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Department Colloquia

Colloquium: Tamar Schapiro

Most philosophers agree that when we act in a weak-willed way, e.g., indulging an appetite against our better judgment, we are not simply being overpowered by an external force. Weak-willed action, though weak, is still in some sense willed. And yet it is also weak. I argue that philosophers have underestimated the difficulty of explaining the sense in which it is weak, and I offer my own account, which draws on the details of my theory of inclination.

Colloquium: Angela Potochnik

Levels of organization and their use in science have received increased philosophical attention of late, including challenges to the well-foundedness or widespread usefulness of levels concepts. One kind of response to these challenges has been to advocate a more precise and specific levels concept that is coherent and useful. Another kind of response has been to argue that the levels concept should be taken as a heuristic, to embrace its ambiguity and the possibility of exceptions as acceptable consequences of its usefulness.

Colloquium: Robin Dembroff

Decades of feminist theory have approached the question ‘what is gender?’ with an eye to gender as a system— in particular, the system that creates and sustains patriarchy. Using this approach, feminists have proposed theories of gender focused on the social positions that persons occupy within a patriarchal system. These analyses almost uniformly assume a gender binary (men & women), and so look for corresponding, binary social positions.

Kant and German Idealism: A Conference in Honor of Rolf-Peter Horstmann

Kant and German Idealism: A Conference in Honor of Rolf-Peter Horstmann
Place: Cohen Hall 402, University of Pennsylvania (but see qualification below)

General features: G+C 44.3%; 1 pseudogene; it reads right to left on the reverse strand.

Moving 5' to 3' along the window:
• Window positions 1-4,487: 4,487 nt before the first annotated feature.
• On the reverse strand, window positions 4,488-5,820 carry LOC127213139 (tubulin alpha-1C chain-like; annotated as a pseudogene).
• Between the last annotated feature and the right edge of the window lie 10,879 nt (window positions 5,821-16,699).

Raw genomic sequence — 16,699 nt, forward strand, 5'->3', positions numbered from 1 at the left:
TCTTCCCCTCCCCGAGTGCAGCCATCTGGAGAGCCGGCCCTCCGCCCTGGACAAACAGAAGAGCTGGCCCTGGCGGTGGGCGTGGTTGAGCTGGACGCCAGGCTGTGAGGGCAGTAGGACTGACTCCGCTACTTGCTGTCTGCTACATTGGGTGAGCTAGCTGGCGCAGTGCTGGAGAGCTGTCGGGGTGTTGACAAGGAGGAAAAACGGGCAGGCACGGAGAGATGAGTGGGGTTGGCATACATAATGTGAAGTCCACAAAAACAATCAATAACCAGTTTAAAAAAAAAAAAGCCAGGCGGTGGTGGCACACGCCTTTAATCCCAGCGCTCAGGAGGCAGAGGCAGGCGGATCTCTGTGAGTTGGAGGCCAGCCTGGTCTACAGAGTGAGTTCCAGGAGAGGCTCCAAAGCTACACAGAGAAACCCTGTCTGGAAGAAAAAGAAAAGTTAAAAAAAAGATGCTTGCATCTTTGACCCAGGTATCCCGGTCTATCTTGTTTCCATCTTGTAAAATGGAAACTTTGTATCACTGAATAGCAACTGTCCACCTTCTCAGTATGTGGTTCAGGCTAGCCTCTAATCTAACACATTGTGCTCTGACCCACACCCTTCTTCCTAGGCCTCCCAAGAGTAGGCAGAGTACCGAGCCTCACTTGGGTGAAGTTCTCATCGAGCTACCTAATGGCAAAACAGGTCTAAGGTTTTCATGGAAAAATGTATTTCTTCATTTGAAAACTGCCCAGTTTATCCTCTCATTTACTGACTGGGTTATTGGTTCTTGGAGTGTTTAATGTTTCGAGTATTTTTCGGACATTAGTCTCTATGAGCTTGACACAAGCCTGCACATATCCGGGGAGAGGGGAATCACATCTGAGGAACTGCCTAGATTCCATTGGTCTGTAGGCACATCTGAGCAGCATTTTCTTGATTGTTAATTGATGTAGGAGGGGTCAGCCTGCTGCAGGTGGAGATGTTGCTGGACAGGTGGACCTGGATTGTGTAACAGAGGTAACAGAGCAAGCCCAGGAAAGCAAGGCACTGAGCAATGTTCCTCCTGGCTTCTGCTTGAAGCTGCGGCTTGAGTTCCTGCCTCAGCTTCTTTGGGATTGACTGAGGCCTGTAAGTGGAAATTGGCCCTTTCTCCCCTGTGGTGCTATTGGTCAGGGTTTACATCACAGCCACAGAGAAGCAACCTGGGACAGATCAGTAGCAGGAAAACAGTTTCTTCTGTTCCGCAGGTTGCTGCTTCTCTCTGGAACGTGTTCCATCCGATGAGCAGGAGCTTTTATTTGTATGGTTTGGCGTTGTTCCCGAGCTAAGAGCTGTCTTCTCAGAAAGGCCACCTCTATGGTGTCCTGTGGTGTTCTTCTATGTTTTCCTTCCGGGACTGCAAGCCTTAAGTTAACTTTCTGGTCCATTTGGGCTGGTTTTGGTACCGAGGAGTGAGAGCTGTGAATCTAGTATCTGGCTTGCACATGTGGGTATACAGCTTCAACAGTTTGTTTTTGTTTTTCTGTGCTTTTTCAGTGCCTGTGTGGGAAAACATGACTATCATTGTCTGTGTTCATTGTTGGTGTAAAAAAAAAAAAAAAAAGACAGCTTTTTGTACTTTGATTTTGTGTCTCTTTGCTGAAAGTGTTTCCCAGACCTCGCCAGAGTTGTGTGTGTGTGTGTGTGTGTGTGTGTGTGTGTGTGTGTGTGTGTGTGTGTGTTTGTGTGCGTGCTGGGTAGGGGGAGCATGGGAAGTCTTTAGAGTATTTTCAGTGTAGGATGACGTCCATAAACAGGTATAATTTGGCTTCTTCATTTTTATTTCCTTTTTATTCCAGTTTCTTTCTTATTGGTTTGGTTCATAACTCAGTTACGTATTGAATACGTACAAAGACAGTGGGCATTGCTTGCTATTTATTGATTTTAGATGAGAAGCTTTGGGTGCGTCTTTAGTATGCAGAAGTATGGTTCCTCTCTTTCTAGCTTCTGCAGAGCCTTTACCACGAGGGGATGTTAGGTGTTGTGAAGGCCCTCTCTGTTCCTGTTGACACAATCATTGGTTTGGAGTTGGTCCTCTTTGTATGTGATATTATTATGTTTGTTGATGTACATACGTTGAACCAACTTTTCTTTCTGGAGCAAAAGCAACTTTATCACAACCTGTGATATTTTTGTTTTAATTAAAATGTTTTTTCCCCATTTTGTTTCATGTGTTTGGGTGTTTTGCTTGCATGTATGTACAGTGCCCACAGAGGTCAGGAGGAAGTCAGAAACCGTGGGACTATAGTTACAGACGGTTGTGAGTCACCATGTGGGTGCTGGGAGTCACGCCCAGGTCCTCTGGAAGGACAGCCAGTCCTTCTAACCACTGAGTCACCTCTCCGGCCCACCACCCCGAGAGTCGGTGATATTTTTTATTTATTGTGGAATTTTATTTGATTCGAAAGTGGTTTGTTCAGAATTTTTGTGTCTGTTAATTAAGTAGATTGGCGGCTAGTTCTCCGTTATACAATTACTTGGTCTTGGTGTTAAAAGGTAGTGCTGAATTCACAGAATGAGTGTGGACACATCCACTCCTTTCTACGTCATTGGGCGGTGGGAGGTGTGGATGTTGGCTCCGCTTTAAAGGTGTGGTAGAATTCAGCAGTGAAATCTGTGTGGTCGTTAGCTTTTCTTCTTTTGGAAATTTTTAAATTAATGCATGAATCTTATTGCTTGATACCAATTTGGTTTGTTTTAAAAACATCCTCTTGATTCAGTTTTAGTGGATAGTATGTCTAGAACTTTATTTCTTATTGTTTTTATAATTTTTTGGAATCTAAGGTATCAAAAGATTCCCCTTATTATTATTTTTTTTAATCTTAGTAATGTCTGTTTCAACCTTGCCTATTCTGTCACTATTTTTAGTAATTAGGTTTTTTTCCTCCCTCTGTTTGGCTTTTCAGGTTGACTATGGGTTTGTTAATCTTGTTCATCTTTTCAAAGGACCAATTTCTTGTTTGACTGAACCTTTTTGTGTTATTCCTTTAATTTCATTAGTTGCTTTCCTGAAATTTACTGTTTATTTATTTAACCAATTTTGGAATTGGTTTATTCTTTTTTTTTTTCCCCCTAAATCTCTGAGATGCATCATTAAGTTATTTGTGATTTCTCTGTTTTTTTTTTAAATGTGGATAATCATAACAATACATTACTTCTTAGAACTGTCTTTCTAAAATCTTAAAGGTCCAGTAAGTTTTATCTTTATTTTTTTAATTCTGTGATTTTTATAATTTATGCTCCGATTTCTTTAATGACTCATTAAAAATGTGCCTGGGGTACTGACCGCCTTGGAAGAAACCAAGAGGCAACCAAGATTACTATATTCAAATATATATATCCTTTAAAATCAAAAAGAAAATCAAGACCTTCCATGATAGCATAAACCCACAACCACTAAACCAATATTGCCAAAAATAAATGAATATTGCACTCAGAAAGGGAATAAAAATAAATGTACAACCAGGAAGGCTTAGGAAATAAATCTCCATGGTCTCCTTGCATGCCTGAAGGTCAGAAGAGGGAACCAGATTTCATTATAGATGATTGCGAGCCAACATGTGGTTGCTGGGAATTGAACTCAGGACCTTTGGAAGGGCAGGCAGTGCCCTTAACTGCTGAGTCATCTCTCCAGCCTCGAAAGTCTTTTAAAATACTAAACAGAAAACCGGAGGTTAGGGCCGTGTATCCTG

Date and time: Oct. 4, 2pm to 7pm; Oct. 5, 9:30am (coffee) to 4:30pm.
Friday, Oct. 4 (opening remarks and first talk in Philosophy Library, 4th floor, Cohen)
2pm to 2:10: Opening remarks: Gary Hatfield (Penn)
2:10 to 3:20: Nabeel Hamid (Concordia): “Kant on Physicotheology”

Colloquium: Jane Friedman

ABSTRACT: You're wondering whether you turned the stove off. You're pretty sure you did, but just to be safe you check again. Then you check a third time. And then another time after that. And then a further time. And this keeps going. This sort of incessant checking and re-checking is not a model of rationality: it looks like a misuse of time and energy and might even be pathological. Is it epistemically acceptable behaviour though? It certainly doesn't feel as though you're thriving epistemically when you keep checking and re-checking on the stove.

Colloquium: Meena Krishnamurthy

Abstract: This paper is an attempt to develop an account of Martin Luther King, Jr.’s justification for and use of, what I will call, "democratic propaganda" – truthful propaganda that is aimed at promoting and fostering democratic political action by stirring the emotions. Interpreting it light of his broader work, I argue that King’s famous “Letter from Birmingham Jail” is a piece of democratic propaganda.